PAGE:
Are you in a constant struggle wondering how to get projects done at home? Got a to do list that you keep ignoring? Too many projects on the go? Lots of unfinished tasks around the home?
I’ve often felt that I never get off the ground with projects. Most of my time is spent doing daily or weekly tasks (vacuuming, dishes, etc) and I don’t feel like I’m making any progress. I’ll have an idea of a project I want to do, but no sooner have I started than I’m interrupted or get distracted and the project remains unfinished.
Then I see another project needing attention, get started on that and the cycle continues. Then I just get overwhelmed and don’t know where to start.
In my pre-motherhood life, I would have classified myself as a finisher. I liked to see things through rather than get excited about starting new projects all the time. But in the home I find myself starting new projects because there seems to be so much I want to get done. Then I move on to the next thing without completing the first project. Not very productive.
Do you relate?
Then I discovered a super simple productivity tool that guides me through the essential steps to get projects done:
- Visualise your projects – so you don’t forget them
- Prioritise your projects – so you don’t get overwhelmed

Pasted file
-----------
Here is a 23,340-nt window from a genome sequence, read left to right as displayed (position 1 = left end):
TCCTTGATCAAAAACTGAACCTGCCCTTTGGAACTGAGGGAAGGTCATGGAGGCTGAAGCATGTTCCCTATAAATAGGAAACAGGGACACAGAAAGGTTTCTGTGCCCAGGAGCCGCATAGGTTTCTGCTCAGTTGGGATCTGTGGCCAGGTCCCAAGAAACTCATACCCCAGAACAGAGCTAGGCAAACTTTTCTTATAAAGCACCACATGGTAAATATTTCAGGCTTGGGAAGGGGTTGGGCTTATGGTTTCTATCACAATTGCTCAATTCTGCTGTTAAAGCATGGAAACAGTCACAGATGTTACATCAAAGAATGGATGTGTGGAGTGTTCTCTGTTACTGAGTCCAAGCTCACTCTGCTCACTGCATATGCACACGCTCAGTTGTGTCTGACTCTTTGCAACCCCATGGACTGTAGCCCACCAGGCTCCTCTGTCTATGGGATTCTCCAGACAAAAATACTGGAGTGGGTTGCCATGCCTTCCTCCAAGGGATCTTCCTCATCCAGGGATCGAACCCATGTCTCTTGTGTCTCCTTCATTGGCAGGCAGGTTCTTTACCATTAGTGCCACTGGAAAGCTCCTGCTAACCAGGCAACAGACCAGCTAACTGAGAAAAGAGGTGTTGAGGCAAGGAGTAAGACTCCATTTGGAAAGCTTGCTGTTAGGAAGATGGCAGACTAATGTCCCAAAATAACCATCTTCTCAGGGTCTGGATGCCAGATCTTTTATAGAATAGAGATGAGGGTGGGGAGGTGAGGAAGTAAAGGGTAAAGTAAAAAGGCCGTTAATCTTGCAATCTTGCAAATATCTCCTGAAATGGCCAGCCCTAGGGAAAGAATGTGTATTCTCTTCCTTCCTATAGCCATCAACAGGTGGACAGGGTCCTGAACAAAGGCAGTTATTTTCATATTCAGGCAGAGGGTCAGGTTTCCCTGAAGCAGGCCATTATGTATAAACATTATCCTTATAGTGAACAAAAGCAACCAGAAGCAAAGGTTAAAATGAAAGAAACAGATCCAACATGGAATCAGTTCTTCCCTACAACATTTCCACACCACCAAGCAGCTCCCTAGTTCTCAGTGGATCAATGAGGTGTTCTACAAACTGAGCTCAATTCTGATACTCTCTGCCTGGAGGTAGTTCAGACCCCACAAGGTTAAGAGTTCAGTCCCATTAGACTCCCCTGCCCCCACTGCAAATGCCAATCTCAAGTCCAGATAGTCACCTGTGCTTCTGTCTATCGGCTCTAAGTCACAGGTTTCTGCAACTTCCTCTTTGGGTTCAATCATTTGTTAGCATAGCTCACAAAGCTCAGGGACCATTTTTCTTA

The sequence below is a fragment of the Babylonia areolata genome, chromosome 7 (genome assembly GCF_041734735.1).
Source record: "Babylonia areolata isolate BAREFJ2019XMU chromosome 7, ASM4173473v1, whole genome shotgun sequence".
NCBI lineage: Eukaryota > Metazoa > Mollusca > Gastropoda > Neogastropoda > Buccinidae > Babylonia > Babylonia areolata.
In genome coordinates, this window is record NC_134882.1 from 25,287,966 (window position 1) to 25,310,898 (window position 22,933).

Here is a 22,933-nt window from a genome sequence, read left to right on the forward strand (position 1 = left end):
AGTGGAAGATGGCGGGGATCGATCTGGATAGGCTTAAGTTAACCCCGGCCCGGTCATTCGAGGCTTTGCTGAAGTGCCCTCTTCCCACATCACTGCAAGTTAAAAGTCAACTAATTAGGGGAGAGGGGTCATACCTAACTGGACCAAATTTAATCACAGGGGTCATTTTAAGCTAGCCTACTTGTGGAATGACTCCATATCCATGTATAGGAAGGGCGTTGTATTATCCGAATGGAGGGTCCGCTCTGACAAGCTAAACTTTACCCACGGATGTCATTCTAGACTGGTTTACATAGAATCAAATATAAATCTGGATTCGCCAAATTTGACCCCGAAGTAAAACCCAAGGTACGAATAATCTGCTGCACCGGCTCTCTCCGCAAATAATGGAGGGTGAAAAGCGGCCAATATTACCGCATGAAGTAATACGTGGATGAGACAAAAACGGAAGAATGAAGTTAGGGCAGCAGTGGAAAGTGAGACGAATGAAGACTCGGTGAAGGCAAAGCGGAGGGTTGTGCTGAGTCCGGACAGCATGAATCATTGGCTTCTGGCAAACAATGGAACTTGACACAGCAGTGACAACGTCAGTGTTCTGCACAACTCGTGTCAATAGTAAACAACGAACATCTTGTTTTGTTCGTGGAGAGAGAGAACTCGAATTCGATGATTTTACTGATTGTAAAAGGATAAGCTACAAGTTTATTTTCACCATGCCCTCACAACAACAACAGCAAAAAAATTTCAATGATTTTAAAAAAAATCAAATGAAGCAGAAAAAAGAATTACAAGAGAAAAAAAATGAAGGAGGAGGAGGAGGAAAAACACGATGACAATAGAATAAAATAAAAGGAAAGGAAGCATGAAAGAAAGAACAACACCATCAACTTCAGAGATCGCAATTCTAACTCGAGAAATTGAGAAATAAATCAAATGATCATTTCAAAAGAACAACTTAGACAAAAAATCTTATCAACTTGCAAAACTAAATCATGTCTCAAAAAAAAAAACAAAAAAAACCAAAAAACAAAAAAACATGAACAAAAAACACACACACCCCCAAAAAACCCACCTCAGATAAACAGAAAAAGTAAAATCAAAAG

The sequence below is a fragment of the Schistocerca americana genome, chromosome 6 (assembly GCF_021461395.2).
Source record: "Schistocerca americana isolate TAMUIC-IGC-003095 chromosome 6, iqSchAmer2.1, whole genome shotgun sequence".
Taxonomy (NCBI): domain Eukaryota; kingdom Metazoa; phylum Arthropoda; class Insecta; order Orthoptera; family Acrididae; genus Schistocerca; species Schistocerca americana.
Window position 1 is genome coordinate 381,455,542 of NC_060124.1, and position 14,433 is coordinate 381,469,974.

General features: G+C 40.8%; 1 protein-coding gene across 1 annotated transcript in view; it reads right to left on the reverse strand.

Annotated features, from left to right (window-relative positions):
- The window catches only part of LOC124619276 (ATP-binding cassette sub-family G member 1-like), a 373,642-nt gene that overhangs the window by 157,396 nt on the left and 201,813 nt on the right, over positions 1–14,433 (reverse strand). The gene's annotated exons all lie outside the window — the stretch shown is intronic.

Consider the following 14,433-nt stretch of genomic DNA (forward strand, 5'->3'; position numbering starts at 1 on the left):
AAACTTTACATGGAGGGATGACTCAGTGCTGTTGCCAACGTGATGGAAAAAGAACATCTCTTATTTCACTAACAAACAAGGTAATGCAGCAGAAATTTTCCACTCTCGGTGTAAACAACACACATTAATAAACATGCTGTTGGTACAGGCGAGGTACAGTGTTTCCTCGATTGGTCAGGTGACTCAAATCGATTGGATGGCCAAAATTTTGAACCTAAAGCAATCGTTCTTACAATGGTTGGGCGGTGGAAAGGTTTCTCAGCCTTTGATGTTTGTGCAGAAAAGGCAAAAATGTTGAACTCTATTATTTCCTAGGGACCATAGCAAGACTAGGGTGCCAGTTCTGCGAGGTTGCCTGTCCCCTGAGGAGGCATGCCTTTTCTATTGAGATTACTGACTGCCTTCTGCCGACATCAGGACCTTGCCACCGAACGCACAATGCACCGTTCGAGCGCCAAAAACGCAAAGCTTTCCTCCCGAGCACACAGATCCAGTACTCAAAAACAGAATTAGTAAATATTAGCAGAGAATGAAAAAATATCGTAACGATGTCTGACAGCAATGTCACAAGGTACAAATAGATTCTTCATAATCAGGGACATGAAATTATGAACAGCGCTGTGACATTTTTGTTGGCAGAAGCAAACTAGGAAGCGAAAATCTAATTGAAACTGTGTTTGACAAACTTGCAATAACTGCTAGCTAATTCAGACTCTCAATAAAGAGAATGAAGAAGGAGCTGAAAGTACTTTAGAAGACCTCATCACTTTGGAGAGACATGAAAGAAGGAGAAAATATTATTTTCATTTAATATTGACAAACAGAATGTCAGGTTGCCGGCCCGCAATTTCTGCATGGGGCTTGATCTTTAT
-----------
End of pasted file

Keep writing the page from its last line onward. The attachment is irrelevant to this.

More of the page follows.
- Complete your projects!
This super simple secret is called the Personal Kanban System.
What is Personal Kanban?
The Personal Kanban system (first used in factories in Japan) allows you to visibly see your projects and actively move them through a series.
A simple board is separated into three categories: Options, Doing and Done. Each project you would like to tackle (everything from the things that need to be done to those dreams you would like to get to someday) are written on post-it notes and stuck in the Options column. You then choose 3 projects to move to the Doing column. These are the only projects you will work on until they are completed. On completion, you move the post-it note to the Done column, which frees up some space for a new project to be moved to the Doing column.
3 Ways the Personal Kanban helps you get projects done
Personal Kanban helps you stay focused
The first rule of the Personal Kanban System is to visualise your work. All my ideas of projects I’d like to work on are written on the post-it notes on the board on my wall. Easy to see. Easy to focus on.
When I get distracted or interrupted I can quickly glance at my project board to see what I should be focusing on.
Post-it notes for every project I would like to do (any activity or task that will take more than one step) are added to my ‘options’ column. This project could be something that needs to be done within a certain time frame (like Christmas shopping) or something I would just like to do someday (like redecorate the kids’ bedrooms).
By writing all these projects down and sticking them to the wall they don’t get forgotten about.
The Personal Kanban helps you to sort your priorities
The second (and final) rule of the Personal Kanban System is to limit your work in progress (WIP).
I loved the title of the first column – options. Because that is just what they are. This isn’t a to do list, so you don’t get overwhelmed no matter how many post-it notes you have in this column.
It is simply a place to record, and remember, the projects you would like to tackle.